Divorce, infidelity, unhappiness, child abuse, spousal abuse, emotional and behavioral problems in children, it goes on and on - rates increase overwhelmingly all the way across the board.

I am in a cohabitation situation myself, and marriage still intimidates the hell out of me. So I get all the reservations. One thing that struck me about the book is women definitely lose a lot more power in the cohabitation setup than men do. So it does in some ways create a situation where you can "hedge your bets" and maintain power - but at what cost? A lot of negative effects on life outcomes even for men if family stability of any type is a goal for the future.

I'm not religious, but even just on logical grounds, the evidence against it is pretty overwhelming and If you think about the psychology of the marriage ritual and surrounding traditions, it makes sense that low-commitment cohabitation setup would wield a lot less power.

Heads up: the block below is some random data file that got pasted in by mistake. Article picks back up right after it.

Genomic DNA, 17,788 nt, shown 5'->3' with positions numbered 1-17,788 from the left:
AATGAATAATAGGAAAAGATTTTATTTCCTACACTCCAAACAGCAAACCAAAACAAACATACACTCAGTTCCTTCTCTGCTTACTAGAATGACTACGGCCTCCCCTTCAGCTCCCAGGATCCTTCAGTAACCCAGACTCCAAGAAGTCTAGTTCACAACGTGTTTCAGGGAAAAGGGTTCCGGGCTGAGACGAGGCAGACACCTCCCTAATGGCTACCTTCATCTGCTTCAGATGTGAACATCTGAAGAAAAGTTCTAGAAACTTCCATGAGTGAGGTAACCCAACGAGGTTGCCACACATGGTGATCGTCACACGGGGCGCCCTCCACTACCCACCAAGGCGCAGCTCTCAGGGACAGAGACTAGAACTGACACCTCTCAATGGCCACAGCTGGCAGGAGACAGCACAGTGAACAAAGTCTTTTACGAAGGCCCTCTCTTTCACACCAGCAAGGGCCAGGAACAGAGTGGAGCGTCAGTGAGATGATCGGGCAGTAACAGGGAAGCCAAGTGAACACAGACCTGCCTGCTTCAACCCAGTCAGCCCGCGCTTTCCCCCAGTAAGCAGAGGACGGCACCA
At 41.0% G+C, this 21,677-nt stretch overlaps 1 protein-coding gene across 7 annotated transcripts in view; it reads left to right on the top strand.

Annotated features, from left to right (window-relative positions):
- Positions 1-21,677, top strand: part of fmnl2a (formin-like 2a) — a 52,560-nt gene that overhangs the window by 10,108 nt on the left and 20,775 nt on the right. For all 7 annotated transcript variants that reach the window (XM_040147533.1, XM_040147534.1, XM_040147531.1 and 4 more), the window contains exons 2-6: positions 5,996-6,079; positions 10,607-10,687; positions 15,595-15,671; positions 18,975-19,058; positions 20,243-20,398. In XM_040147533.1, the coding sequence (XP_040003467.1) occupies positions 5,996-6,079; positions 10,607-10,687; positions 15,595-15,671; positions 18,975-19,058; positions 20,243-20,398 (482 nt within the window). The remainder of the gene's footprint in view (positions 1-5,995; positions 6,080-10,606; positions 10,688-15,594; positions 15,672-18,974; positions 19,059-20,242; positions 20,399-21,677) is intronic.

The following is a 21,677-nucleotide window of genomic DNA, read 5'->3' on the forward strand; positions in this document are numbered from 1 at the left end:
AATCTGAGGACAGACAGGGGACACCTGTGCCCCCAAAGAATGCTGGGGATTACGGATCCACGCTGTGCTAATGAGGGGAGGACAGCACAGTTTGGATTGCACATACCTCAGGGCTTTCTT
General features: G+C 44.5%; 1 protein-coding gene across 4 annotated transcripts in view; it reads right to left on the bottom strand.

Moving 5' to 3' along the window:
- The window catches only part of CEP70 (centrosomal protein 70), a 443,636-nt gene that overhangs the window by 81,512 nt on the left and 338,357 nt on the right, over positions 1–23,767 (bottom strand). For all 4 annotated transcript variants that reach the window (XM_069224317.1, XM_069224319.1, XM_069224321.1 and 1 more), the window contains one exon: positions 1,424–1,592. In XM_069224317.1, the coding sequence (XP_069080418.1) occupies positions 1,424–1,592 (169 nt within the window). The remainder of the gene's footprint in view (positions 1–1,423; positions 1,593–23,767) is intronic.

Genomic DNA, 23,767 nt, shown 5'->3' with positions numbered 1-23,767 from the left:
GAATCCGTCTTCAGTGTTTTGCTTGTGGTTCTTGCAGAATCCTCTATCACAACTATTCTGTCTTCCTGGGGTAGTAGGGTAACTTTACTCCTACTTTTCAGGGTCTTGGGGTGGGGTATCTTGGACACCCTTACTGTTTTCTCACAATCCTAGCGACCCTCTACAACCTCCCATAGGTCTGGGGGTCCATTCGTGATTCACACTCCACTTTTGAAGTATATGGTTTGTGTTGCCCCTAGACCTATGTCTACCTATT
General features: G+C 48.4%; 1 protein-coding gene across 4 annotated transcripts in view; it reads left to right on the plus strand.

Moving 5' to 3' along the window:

Haven’t read the book, but wouldn’t the more conservative, religious nature of people that marry and stay so, have more to do with the success of raising children in marriage, than the ritual itself? I find it hard to believe a wedding ceremony and document suddenly makes you a better parent.
 

Beyond Borders

Peacock
Gold Member
^ Correlation vs causation - it's certainly an argument to consider. I can't remember how or if this was dealt with in the book or studies as I read it a few year ago.

sanbruno said:
I find it hard to believe a wedding ceremony and document suddenly makes you a better parent.

I don't know if it's a "suddenly" kind of thing. The psychology of a commitment, as I understand it, is something that plays out over long periods of time, but that doesn't make the effects any less real. For example, many of us have been in relationships where we held a woman at length that wanted to be serious while we did not. She'll go on fooling herself forever, telling herself she can accept that while simultaneously trying to change your mind. The situation gets more and more dysfunctional until finally it falls apart.